"Windmill fields flooded, save town by doubling as floodplain, windmills still running."

    When will we ever learn?

  • End of the Road

    While 21 inches of rain in a few days is disastrous, I quibble with the statement that it is "nearly double the area's average annual rainfall." Boulder averages around 18-20 inches of rain per year. A minor point, perhaps, considering the scale of the damage, but still…

  • Sol Man

    The farmers and ranchers aren't singing the praises of the great good that it has been for them to let the industry do their thing on the land now, not for the few to several thousand dollars that they received. It is one big terrible polluted mess! Got a glass of clean water for your kids?

  • ftlt

    Sorry, but this article leaves one with the impression that the only pollution going on is due to the flood…

    And that otherwise everything is honky-dory everywhere with fracking and oil extraction..

    Energy is a political issue..

    We must stop the Empire before they kill everything on the planet and us along with it…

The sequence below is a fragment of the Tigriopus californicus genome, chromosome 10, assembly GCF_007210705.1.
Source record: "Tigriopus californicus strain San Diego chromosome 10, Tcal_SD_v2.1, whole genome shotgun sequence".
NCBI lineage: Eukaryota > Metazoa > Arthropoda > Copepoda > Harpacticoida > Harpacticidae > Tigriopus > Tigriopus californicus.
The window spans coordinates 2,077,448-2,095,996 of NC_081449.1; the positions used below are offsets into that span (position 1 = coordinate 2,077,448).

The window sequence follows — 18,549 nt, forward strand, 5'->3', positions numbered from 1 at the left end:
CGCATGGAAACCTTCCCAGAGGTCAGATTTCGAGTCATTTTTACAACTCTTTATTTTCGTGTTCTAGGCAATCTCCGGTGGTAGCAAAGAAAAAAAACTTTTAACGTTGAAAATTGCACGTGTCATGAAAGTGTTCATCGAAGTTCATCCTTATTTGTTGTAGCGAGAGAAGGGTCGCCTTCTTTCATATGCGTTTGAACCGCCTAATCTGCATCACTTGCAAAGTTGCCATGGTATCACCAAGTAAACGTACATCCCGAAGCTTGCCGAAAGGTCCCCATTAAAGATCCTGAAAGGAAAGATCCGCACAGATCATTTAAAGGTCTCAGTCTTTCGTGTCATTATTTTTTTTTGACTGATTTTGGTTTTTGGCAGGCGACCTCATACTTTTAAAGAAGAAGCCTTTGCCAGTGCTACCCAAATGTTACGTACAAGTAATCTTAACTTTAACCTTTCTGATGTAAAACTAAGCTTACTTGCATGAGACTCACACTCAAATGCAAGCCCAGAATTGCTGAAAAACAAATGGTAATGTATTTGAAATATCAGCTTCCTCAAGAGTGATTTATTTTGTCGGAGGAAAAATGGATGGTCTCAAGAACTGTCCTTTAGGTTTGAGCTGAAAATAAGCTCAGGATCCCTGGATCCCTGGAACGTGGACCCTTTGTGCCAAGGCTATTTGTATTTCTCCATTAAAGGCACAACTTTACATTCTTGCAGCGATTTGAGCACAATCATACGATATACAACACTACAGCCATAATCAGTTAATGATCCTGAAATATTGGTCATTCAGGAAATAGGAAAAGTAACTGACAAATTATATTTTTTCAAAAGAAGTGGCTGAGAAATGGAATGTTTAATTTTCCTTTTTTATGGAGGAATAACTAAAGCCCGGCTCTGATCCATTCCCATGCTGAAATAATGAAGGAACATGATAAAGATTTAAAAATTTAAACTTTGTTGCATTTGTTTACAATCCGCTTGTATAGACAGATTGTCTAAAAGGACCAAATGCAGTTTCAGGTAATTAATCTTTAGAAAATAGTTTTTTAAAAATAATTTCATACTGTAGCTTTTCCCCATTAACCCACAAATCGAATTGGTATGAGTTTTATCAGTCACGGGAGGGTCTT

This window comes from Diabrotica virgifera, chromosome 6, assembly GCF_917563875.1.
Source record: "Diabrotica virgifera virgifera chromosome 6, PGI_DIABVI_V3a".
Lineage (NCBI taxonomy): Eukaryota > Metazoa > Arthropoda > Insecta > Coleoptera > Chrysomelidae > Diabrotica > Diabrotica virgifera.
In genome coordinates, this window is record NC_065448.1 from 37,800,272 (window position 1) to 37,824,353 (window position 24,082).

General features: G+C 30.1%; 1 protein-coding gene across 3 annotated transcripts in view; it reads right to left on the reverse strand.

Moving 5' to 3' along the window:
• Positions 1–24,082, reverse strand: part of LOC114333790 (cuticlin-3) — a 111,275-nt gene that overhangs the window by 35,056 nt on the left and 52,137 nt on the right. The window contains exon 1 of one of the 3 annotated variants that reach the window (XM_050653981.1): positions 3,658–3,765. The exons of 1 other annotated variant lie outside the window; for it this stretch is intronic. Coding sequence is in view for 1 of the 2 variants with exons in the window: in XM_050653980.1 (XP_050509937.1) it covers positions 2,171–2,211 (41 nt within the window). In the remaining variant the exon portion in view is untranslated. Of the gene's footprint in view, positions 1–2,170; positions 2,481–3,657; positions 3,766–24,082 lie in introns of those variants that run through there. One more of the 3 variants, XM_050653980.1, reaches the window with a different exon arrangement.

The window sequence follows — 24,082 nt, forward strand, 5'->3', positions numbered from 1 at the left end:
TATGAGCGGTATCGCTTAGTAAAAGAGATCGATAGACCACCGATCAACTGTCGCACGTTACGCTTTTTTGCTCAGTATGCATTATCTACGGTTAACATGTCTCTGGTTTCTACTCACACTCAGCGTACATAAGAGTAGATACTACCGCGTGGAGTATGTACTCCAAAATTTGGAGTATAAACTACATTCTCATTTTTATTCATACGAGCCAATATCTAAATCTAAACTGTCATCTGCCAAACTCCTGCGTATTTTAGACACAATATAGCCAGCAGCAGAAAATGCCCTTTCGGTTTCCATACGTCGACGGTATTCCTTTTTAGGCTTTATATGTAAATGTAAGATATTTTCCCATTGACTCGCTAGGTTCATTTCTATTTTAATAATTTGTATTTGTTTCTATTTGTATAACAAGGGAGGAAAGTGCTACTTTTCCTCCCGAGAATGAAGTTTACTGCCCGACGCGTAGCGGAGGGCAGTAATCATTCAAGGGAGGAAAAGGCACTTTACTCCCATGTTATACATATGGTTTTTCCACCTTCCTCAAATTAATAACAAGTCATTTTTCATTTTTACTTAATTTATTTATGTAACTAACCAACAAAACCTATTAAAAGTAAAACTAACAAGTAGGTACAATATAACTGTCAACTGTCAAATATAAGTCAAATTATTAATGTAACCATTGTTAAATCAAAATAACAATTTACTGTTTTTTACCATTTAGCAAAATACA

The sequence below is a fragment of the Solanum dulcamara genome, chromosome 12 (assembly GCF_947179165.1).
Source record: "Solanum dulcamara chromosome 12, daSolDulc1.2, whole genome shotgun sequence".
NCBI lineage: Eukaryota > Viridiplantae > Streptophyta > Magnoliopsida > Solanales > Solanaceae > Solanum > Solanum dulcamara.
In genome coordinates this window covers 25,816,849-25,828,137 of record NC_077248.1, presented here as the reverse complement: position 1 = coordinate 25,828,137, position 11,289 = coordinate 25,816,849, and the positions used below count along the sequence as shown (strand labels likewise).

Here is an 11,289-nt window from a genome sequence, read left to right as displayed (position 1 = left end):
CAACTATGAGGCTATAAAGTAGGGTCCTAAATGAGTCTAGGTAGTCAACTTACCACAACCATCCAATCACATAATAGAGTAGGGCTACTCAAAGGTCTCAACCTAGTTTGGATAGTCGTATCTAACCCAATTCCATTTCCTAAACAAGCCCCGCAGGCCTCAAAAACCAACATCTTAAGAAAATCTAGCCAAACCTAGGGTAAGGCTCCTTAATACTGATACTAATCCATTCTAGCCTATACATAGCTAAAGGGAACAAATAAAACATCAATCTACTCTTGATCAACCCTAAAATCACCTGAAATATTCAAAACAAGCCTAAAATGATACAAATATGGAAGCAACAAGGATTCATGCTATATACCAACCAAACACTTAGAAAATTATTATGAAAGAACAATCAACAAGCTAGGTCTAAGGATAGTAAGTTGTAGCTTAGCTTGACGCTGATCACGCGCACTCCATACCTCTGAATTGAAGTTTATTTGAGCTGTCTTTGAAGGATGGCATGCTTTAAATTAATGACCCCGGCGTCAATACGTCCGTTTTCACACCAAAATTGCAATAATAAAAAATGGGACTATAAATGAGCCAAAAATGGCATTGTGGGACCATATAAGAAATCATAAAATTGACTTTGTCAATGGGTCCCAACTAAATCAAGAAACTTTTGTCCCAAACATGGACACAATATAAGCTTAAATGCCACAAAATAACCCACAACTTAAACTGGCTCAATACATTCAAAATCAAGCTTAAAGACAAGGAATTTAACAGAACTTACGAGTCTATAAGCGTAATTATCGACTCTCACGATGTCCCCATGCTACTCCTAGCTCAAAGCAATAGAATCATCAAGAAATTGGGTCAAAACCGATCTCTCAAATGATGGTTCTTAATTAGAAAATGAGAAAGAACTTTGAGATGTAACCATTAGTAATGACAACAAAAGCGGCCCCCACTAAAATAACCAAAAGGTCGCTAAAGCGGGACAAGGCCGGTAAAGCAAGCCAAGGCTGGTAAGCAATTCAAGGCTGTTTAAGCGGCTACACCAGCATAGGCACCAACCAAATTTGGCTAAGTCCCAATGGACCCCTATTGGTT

• MoonlightEmpire MoonlightEmpire

      Agreed. They always blame the natural event for causing the catastophe, but that thinking is completely backwards. What many people fail to realize, is that if this had happened during a time period either before Human settlement of the area, or just before any commercial/industrial things went in (before 1880 or so), this flood would have been a titanic enrichment to the entire midwestern region. This water would have carried with it nutrients for a thousand years…it would have resulted in a golden age, of sorts, for all biota in the region (and all the way down to the gulf and Mexico).

      Now, solely because of commercial/industrial/chemical activities, this same flood carries with it a thousand years worth of poison. Yes, the nutrients are still there, but they are all tainted…mixed inseperably with toxins/polutants of every human source imaginable.

      The companies/corporations must be stopped first, but each and every living person needs to make a choice, now, because we are all guilty. We have all supported these companies by purchasing their products/services. The time is getting very short for those who plan to claim that they didn't know…or weren't informed.

  • obewanspeaks obewanspeaks

    .. 🙂 Yes its all about choices!

  • PhilipUpNorth PhilipUpNorth

    Planning to build a new home? Pick a hill to build it on. 21" of rain within 24 hours will flood every flatland home. Period. This is happening everywhere, folks. 😉

    Ponds with fracking fluid were flooded, spreading fracking fluid across the landscape. Perhaps we will now learn for certain what's in fracking fluid. Crops, fields, playgrounds, and yards in Colorado will now contain fracking fluid, which will not ever be cleaned up.

  • Sol Man

    What is the level of toxicity that the multi-state area and on to the Missippi River and the GOM is being forced to absorb? Think it can never be retrieved.